Doctor insights on:
Her2 Negative Metastatic Breast Cancer
O had surgery for positive breast cancer. Is sentinel lymph node biopsy accurate for breast cancer surgery. Node was negative.
Cancer is a group of diseases that is characterized by uncontrolled cell growth leading to invasion of surrounding tissues that spread to other parts of the body. Cancer can begin anywhere in the body and is usually related to one or more genetic mutations that allow normal cells to become malignant by interfering with internal cellular control mechanisms, such as programmed cell death or by preventing ...Read more
My mom had lobular breast cancer at 52. Brca negative. Is lobular breast cancer more genetic based than ductal?
No its medullary: a quote from Lancethttp://www.ncbi.nlm.nih.gov/pubmed/9167459: "The occurrence of invasive lobular carcinoma and invasive ductal carcinoma was not significantly different between carriers of BRCA1 or BRCA2 mutations and controls. Medullary or atypical medullary carcinoma was, however, found more often in BRCA1 (13%, p ...Read more
Yes: Breast cancers can be highly variable from one person to the next. Cell types and dna evaluations can be performed now that can help direct the best treatments for each person. Her-2 breast cancers may be best treated with specialized chemotherapy agent heceptin. ...Read moreSee 1 more doctor answer
D/W oncologist: Treatment will depend not only the stage but also the biology of the cancer- whether it is estrogen positive, her2neu positive, whether it is lymph node positive or not. Also depends on your preference and overall health condition. Different test like oncotype dx, mammaprint can give you more info-re- recurrence risk of cancer and will be helpful in choosing the right therapy for you.D/w your md. ...Read moreSee 2 more doctor answers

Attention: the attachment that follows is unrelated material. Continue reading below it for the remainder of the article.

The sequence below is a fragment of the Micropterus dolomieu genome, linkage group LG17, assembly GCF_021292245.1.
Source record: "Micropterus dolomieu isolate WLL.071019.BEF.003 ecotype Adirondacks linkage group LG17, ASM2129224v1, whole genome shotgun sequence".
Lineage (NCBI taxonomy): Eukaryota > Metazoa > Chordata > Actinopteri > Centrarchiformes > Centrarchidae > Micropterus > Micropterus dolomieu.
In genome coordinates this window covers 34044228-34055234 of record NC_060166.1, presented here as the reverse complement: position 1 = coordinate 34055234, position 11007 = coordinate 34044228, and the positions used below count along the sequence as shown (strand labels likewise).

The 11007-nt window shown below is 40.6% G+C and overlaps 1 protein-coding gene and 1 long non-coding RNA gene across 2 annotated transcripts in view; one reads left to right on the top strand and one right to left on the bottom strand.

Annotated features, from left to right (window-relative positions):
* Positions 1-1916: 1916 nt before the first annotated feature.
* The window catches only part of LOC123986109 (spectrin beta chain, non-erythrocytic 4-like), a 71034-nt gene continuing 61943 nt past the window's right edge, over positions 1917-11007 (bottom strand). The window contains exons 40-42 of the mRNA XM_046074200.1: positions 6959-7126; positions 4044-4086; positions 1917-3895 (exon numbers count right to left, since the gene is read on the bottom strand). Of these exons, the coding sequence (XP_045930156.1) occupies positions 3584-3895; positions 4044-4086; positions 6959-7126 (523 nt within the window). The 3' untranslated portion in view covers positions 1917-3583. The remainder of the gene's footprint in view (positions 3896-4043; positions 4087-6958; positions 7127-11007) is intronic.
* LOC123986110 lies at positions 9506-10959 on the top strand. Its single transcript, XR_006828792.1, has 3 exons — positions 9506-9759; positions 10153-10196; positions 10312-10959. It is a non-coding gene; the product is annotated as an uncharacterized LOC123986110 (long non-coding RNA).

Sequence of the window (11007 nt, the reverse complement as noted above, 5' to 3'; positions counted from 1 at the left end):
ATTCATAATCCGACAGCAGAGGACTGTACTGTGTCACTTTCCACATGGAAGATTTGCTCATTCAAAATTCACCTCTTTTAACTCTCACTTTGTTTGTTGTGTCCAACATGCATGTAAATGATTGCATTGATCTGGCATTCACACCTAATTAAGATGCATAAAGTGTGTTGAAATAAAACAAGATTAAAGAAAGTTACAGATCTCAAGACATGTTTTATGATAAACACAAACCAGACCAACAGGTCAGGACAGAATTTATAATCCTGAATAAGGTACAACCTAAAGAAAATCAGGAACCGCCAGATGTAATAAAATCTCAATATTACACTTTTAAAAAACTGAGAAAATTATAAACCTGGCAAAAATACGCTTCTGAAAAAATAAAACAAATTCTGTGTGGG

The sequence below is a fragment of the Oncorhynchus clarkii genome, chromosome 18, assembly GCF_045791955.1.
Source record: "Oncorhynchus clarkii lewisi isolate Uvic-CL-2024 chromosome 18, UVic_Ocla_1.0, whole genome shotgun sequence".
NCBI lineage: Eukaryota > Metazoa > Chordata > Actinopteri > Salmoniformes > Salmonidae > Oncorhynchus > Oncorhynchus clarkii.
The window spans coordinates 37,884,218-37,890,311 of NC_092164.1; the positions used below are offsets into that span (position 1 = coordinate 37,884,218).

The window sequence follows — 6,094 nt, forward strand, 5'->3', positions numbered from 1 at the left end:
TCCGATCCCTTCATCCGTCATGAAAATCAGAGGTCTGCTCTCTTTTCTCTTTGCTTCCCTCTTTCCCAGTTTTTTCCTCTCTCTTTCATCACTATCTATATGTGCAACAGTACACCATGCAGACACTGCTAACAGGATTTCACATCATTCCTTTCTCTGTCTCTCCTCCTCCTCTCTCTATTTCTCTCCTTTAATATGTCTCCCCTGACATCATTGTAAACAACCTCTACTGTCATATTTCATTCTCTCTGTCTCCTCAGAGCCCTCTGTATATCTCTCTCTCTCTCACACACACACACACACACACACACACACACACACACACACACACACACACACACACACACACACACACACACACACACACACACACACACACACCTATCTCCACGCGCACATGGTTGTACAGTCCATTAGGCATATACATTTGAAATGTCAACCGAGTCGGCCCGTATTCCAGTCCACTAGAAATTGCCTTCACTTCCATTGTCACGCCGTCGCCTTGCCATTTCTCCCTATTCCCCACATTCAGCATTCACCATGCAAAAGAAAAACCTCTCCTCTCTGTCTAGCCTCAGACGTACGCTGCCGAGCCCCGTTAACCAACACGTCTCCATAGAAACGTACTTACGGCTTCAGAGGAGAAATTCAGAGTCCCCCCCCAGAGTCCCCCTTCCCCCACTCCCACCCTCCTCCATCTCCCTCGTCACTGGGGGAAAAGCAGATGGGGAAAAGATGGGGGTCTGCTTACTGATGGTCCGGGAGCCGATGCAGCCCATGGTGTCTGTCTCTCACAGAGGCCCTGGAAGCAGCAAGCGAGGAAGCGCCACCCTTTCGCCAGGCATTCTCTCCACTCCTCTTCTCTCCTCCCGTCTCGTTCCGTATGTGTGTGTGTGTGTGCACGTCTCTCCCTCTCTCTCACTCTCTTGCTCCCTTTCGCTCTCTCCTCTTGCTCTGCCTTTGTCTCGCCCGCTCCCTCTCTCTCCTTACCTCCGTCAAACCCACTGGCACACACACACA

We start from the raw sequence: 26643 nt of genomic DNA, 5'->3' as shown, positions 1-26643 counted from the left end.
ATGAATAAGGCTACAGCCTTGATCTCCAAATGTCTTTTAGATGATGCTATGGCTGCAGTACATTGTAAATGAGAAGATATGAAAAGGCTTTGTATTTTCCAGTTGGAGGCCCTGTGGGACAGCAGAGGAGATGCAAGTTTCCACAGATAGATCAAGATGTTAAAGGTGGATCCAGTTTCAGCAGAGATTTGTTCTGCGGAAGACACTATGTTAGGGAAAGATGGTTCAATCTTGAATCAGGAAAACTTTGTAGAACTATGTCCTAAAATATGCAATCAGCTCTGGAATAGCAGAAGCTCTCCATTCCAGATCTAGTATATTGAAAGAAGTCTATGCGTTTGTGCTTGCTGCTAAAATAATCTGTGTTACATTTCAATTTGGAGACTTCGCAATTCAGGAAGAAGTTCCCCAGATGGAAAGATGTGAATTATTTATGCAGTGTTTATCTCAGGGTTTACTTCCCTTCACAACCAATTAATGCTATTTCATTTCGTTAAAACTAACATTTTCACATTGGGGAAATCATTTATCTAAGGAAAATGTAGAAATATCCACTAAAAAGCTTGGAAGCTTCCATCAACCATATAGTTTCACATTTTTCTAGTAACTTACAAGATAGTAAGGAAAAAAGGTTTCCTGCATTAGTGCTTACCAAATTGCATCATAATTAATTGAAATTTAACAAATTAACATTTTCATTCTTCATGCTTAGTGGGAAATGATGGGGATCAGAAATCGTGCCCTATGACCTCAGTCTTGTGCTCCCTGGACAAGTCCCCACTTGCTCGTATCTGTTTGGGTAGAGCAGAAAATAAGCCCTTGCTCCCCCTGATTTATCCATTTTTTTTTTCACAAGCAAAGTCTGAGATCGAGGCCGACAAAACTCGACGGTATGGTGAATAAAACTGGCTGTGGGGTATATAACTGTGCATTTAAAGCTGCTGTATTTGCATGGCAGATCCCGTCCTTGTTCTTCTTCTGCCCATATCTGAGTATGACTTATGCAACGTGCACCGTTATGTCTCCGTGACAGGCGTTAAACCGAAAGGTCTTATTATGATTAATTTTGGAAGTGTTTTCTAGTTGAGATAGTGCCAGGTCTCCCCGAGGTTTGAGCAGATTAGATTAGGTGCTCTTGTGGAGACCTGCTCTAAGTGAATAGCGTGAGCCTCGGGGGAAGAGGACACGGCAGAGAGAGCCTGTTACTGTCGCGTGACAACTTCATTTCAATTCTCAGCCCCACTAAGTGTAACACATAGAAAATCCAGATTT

Depends: Survival rates depend on multiple factors; age, response to treatment, stage of disease, your overall health. This is a conversation best had with your medical oncologist. ...Read more
Spread of cells: Micrometastasis means that a few tumor cells have left the breast tumor and traveled to the lymph nodes under the arm. In most cases, this is treated as a negative lymph node. I encourage you to review your pathology report with your surgeon and oncologists (ideally they are communicating with each other through a meeting called a tumor board). ...Read moreSee 3 more doctor answers
Up to 1 year's worth: Herceptin (trastuzumab) can be given together with initial chemotherapy for the first 4-6 months then subsequently by itself for a total of 1 year. If chemotherapy was given first without Herceptin (trastuzumab) then Herceptin (trastuzumab) can be given for a full year by itself. The usual cycle runs every 3 weeks (17-18 cycles in one full year). ...Read moreSee 1 more doctor answer
Is chemotherapy required for stage 1A IDC breast cancer, tumor size 1.1 cm, ER & PR positive, HER2 negative, nuclear grade 1. Patient is 42 years old.
Borderline call!: Your breast tumor is quite small, so it has >90% odds that it can be safely treated with surgery, without any chemotherapy required. You may ask your doctor for treating you with tamoxifen which is a antihormone type of medication, commonly used as the treatment for tumors that are ER positive. Good luck ...Read more